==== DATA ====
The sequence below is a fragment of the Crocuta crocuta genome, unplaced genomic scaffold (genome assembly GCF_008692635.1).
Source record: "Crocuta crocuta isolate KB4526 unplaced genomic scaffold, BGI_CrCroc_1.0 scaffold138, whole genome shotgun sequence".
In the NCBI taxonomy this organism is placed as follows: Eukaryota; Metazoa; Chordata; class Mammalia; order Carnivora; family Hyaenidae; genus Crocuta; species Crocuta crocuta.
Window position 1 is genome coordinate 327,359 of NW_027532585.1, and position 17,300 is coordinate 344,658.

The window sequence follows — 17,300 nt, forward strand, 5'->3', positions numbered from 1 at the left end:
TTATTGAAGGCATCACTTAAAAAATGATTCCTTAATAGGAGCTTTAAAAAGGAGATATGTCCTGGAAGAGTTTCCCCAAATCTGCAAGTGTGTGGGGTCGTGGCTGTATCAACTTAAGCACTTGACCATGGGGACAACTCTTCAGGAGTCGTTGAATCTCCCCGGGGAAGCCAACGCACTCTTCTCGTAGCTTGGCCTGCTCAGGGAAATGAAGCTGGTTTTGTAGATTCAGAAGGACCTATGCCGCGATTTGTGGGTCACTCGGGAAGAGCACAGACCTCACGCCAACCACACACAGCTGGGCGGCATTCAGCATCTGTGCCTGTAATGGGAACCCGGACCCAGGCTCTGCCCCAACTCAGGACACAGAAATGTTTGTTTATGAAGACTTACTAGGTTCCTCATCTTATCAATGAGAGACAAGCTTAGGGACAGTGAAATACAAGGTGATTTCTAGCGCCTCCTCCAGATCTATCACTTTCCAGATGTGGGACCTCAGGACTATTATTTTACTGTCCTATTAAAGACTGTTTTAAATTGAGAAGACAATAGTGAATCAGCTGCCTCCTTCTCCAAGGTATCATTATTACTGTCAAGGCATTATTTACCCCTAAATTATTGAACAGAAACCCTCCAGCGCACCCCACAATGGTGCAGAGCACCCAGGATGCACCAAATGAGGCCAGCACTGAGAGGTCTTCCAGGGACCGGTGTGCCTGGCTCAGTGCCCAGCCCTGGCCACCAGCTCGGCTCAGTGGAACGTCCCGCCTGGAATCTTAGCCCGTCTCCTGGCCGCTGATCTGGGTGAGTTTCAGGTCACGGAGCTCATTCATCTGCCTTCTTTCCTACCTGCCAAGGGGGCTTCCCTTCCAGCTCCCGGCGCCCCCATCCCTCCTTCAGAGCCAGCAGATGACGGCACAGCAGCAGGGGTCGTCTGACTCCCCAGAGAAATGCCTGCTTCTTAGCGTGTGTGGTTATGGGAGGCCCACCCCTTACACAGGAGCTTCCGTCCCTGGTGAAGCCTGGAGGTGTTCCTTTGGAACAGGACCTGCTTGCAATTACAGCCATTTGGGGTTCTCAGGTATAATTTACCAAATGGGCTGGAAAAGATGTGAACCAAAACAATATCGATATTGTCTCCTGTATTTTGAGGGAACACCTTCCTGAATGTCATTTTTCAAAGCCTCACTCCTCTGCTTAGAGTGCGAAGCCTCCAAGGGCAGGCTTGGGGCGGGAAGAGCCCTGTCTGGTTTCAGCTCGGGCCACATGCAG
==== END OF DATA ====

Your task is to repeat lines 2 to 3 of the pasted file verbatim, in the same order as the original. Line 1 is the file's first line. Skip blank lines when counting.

Source record: "Crocuta crocuta isolate KB4526 unplaced genomic scaffold, BGI_CrCroc_1.0 scaffold138, whole genome shotgun sequence".
In the NCBI taxonomy this organism is placed as follows: Eukaryota; Metazoa; Chordata; class Mammalia; order Carnivora; family Hyaenidae; genus Crocuta; species Crocuta crocuta.